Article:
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Logo of nihpaAbout Author manuscriptsSubmit a manuscriptHHS Public Access; Author Manuscript; Accepted for publication in peer reviewed journal;
 
Bone. Author manuscript; available in PMC 2011 January 3.
Published in final edited form as:
PMCID: PMC3014089
NIHMSID: NIHMS209244

Cross-sectional Geometry of the Femoral Midshaft in Baboons is Heritable

Abstract

A great deal of research into the determinants of bone strength has unequivocally demonstrated that variation in bone strength is highly subject to genetic factors. Increasing attention in skeletal genetic studies is being paid to indicators of bone quality that complement studies of BMD, including studies of the genetic control of bone geometry. The aim of this study is to investigate the degree to which normal population-level variation in femoral midshaft geometry in a population of pedigreed baboons (Papio hamadryas spp.) can be attributed to the additive effect of genes. Using 110 baboons (80 females, 30 males), we 1) characterize normal variation in midshaft geometry of the femur with regard to age and sex, and 2) determine the degree to which the residual variation is attributable to the additive genetic effects. Cross-sectional area (CSA), minimum (IMIN) and maximum (IMAX) principal moments of inertia, and polar moment of inertia (J) were calculated from digitized images of transverse midshaft sections. Maximum likelihood-based variance decomposition methods were used to estimate the mean effects of age, sex, and genes. Together age and sex effects account for ~56% of the variance in each property. In each case the effect of female sex is negative and that of age is positive, although of a lower magnitude than the effect of female sex. Increased age is associated with decreased mean cross-sectional geometry measures in the oldest females. Residual h2 values range from 0.36–0.50, reflecting genetic effects accounting for 15% to 23% of the total phenotypic variance in individual properties. This study establishes the potential of the baboon model for the identification of genes that regulate bone geometric properties in primates. This model is particularly valuable because it allows for experimental designs, environmental consistency, availability of tissues, and comprehensive assessments of multiple integrated bone phenotypes that are not possible in human populations. The baboon is of particular importance in genetic studies, because it provides results that are likely highly relevant to the human condition due to the phylogenetic proximity of baboons to humans.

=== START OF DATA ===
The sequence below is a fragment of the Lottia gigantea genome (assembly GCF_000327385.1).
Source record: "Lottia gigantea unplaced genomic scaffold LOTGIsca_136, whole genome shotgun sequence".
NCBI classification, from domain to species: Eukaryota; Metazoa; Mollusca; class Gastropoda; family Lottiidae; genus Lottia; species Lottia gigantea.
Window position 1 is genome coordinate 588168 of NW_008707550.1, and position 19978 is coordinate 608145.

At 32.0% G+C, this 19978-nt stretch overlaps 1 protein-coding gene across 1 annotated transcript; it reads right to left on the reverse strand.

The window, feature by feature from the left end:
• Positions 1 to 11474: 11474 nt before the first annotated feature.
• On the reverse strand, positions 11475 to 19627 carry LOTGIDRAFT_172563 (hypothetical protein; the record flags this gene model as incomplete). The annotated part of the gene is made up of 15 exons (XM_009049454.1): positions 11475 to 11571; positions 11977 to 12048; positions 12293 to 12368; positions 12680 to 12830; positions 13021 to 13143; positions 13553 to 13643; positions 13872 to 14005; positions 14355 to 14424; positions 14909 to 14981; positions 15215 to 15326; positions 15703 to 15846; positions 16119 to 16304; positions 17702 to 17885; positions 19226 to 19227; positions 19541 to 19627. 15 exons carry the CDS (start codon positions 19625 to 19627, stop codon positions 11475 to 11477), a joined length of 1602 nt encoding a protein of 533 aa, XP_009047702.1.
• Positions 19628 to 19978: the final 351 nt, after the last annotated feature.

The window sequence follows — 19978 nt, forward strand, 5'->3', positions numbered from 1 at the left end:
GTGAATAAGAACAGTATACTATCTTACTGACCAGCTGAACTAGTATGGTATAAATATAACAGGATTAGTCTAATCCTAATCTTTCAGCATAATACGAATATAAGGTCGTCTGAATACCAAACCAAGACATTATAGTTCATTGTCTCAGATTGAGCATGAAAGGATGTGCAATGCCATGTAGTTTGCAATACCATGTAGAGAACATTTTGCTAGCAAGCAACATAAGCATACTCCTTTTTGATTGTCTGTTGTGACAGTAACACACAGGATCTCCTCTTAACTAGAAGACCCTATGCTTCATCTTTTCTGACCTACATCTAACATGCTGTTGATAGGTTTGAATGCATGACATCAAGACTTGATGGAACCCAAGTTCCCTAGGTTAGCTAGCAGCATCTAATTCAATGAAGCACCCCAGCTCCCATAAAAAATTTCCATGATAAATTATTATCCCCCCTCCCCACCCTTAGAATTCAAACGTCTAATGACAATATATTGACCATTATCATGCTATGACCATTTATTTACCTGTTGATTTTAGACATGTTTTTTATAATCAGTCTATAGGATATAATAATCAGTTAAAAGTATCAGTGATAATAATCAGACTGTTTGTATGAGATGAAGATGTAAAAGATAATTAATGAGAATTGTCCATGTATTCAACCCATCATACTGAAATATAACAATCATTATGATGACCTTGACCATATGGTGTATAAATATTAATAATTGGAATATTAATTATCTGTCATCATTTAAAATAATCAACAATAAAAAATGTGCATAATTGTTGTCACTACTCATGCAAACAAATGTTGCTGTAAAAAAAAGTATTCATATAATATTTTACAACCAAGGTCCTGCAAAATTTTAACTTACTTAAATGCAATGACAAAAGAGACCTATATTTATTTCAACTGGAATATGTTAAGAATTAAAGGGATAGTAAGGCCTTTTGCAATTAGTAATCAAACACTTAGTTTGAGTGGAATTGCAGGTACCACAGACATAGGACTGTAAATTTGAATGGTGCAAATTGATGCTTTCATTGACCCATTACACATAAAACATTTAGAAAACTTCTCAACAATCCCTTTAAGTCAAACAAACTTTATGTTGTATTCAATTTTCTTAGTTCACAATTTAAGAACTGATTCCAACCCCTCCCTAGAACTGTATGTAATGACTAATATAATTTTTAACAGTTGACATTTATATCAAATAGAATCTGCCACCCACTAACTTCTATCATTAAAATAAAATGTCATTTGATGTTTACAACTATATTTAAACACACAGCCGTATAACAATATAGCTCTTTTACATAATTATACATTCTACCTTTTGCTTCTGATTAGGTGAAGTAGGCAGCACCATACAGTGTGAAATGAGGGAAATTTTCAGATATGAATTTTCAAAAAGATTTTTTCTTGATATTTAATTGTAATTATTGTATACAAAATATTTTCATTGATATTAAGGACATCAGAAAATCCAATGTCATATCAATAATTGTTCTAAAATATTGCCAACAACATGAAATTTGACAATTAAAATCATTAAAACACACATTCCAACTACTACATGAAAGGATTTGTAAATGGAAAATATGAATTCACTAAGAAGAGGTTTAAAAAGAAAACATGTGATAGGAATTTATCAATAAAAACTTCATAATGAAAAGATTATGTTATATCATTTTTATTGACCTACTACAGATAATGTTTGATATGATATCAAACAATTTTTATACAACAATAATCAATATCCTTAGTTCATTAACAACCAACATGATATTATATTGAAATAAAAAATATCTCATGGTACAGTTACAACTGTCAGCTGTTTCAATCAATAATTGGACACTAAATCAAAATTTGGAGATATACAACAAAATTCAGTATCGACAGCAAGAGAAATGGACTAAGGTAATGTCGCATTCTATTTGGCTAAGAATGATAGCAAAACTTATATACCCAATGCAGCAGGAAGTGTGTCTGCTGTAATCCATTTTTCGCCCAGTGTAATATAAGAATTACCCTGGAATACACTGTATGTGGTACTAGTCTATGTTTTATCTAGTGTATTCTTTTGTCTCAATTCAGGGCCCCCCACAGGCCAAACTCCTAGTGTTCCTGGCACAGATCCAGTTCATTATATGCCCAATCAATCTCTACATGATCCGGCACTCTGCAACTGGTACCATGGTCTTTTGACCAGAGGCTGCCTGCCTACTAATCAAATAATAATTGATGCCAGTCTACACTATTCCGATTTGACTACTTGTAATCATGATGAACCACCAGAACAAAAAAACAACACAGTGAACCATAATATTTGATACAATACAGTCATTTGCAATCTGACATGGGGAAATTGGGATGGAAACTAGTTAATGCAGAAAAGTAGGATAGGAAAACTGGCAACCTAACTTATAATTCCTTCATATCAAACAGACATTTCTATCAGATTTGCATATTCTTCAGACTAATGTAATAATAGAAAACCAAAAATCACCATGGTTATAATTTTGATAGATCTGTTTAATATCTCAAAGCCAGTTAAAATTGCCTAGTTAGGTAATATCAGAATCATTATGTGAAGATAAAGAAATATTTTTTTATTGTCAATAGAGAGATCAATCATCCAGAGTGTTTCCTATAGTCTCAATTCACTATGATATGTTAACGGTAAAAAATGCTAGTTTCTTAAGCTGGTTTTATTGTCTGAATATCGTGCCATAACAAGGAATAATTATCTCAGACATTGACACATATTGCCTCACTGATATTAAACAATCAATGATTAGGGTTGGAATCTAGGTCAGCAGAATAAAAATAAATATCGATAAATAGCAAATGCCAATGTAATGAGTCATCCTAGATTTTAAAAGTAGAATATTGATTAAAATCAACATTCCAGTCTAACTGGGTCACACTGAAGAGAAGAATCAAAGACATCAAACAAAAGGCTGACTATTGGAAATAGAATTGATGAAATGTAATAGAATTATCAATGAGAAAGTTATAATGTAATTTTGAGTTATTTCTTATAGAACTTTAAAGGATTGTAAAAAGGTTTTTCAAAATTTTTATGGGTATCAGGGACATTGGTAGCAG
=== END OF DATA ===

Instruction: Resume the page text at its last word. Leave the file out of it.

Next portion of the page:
Keywords: Bone quality, Skeletal aging, Non-human primate model, Skeletal genetics, Bone morphometry

Introduction

Cross-sectional geometry is an important contributor to bone strength. Size and shape of the bone reflect and influence loading patterns during weight bearing. It has been repeatedly demonstrated that cross-sectional morphology in long bones, such as the femur, maximizes efficiency of energy expenditure during load bearing, while minimizing risk of fracture [14].

Research into determinants of bone strength has unequivocally demonstrated that variation in bone strength is highly subject to genetic factors. Initially most of this work focused on bone mineral density (BMD) because of the relationship between BMD and clinical evaluation of osteoporosis risk. The importance of genetic effects on BMD has been established repeatedly in studies of both nonhuman animal models, including rodents and primates, and human families and populations [511].

Increasing attention in skeletal genetic studies is now being paid to indicators of bone quality that complement studies of BMD, including studies of the genetic control of geometric properties of bone. A number of studies in inbred rodents show that geometric properties contribute significantly to bone strength and are strongly influenced by genetic variation [8, 1221]. Genetic effects have been demonstrated for vertebral cortical area [16], trabecular bone architecture [16]; trabecular bone volume [17] femoral cross-sectional area (CSA) [8, 16, 19], femoral shape [13, 17, 21], femoral bone fragility [12, 22] and bone structure-function relationships [2324].

Heritability and association studies conducted in humans indicate that the genetic effect on geometric properties that has been detected in inbred rodent strains may translate into an effect of genes on normal population-level variation in humans [2526]. Published reviews of the osteoporosis genetics (Ralston [2627] and Liu [9]) describe a series of successes in the detection of genetic effects and localization of quantitative trait loci (QTLs) for bone geometric properties in twin-, family-, and population-based studies. The results show that genes contribute significantly to variation in femoral CSA [17,2830] and the shape [29] and structure of the femoral neck [28,31]. However, salient differences in the genetic models needed to detect and localize these effects suggest interactions between genes and other variables (e.g. sex, age, and/or hormonal status). For example, Deng et al. [32] report a total of seven femoral neck geometry-related QTLs European-derived pedigrees, two of which are evident only in women and three of which are specific to men. Similarly, Koller et al. detected a femoral neck axis QTL on 5q only evident in premenopausal women [33]. Investigation of the effects of multiple genes and gene-by-environment interactions on bone geometric properties implicated by these results can be complicated by heterogeneity of diet, physical activity, and other important co-variables in humans.